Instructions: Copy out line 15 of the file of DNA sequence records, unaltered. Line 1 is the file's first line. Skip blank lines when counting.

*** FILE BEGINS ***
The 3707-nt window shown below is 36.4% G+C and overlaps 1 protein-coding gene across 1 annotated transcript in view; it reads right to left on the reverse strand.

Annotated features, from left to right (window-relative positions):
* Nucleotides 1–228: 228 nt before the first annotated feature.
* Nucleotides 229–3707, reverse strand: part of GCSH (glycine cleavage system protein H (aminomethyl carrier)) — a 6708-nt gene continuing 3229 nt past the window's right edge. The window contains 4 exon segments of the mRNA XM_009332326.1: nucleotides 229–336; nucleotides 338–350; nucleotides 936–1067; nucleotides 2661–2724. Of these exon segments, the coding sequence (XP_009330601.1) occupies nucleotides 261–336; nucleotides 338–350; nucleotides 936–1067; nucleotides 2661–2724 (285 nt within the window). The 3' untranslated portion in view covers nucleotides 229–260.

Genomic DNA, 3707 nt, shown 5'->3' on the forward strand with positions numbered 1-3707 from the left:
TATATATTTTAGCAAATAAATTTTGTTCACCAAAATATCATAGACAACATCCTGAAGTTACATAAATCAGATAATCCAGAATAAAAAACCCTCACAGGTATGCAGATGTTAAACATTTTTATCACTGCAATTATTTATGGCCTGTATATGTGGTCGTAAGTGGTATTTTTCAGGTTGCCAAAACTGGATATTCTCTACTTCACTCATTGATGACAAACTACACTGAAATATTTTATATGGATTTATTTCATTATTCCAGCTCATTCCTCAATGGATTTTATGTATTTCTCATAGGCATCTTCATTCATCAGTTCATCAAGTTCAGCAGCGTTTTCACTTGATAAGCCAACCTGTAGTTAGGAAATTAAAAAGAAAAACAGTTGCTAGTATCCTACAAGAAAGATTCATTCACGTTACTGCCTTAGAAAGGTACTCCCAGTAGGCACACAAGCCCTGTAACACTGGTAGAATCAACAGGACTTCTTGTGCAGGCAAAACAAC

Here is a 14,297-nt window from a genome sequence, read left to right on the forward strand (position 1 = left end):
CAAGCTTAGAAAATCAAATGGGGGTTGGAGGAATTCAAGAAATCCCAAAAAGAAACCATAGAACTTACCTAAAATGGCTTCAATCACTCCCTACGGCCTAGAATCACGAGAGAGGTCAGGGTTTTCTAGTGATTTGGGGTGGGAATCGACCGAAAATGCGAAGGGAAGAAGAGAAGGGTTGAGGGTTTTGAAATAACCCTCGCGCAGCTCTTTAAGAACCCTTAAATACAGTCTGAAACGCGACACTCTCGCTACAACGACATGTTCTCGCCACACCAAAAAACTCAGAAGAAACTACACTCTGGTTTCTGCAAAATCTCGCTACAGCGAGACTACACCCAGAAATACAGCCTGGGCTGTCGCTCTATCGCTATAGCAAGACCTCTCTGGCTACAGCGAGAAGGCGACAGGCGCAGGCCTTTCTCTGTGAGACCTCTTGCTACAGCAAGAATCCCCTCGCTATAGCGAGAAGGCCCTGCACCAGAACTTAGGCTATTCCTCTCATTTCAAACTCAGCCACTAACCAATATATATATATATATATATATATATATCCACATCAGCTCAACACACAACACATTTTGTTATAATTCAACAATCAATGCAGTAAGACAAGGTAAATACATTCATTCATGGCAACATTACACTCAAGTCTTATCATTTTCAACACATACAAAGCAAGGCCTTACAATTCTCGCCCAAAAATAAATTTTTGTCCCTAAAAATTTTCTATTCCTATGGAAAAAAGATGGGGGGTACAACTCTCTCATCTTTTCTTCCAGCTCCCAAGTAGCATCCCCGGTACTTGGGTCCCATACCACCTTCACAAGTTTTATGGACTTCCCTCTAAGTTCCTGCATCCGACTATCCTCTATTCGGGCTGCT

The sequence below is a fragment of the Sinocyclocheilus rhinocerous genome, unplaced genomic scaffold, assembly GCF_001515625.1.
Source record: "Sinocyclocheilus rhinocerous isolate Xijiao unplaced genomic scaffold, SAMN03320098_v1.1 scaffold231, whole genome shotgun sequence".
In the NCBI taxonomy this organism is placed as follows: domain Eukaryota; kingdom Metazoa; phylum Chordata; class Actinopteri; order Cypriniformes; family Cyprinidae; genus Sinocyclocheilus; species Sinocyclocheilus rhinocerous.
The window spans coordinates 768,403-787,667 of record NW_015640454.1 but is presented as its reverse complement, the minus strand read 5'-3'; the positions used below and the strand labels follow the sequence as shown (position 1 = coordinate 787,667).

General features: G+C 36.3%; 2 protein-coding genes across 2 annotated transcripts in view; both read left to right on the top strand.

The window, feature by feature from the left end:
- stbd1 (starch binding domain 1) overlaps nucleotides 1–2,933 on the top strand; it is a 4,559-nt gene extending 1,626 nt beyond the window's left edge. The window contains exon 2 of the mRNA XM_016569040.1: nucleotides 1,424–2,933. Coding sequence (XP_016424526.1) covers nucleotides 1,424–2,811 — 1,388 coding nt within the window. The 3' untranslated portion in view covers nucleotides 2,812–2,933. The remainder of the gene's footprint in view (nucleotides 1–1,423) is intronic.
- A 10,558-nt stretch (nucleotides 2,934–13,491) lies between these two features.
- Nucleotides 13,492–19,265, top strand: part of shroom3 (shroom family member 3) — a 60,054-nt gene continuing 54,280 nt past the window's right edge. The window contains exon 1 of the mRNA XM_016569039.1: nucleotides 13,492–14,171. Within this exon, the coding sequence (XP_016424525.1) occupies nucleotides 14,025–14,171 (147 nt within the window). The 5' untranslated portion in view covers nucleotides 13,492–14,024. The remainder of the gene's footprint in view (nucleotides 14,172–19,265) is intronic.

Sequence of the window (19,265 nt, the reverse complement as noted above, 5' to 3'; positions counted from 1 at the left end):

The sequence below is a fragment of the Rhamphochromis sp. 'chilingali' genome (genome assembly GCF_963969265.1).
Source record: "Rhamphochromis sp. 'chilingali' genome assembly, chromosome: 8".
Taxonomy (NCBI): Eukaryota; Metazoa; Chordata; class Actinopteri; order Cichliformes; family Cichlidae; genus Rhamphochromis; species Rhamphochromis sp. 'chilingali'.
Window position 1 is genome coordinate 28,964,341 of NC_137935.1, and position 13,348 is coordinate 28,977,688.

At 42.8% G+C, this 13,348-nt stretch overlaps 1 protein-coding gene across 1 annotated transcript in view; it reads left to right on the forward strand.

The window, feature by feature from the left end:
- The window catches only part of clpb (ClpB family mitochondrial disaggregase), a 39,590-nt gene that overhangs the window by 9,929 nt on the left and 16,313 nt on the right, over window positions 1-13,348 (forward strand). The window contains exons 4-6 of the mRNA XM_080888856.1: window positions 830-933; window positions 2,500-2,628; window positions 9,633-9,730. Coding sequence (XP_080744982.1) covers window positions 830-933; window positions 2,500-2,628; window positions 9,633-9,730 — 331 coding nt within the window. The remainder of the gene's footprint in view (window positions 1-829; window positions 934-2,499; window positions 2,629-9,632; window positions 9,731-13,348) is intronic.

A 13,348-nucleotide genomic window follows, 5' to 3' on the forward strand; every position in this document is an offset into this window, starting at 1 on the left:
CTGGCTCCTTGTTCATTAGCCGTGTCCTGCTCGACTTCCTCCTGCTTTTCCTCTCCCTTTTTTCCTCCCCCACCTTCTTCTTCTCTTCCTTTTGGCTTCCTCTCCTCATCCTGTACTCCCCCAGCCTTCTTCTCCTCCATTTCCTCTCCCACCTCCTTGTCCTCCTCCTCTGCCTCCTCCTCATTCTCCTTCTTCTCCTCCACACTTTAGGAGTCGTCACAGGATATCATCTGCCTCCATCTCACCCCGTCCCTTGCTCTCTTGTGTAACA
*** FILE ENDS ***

- stbd1 (starch binding domain 1) overlaps nucleotides 1–2,933 on the top strand; it is a 4,559-nt gene extending 1,626 nt beyond the window's left edge. The window contains exon 2 of the mRNA XM_016569040.1: nucleotides 1,424–2,933. Coding sequence (XP_016424526.1) covers nucleotides 1,424–2,811 — 1,388 coding nt within the window. The 3' untranslated portion in view covers nucleotides 2,812–2,933. The remainder of the gene's footprint in view (nucleotides 1–1,423) is intronic.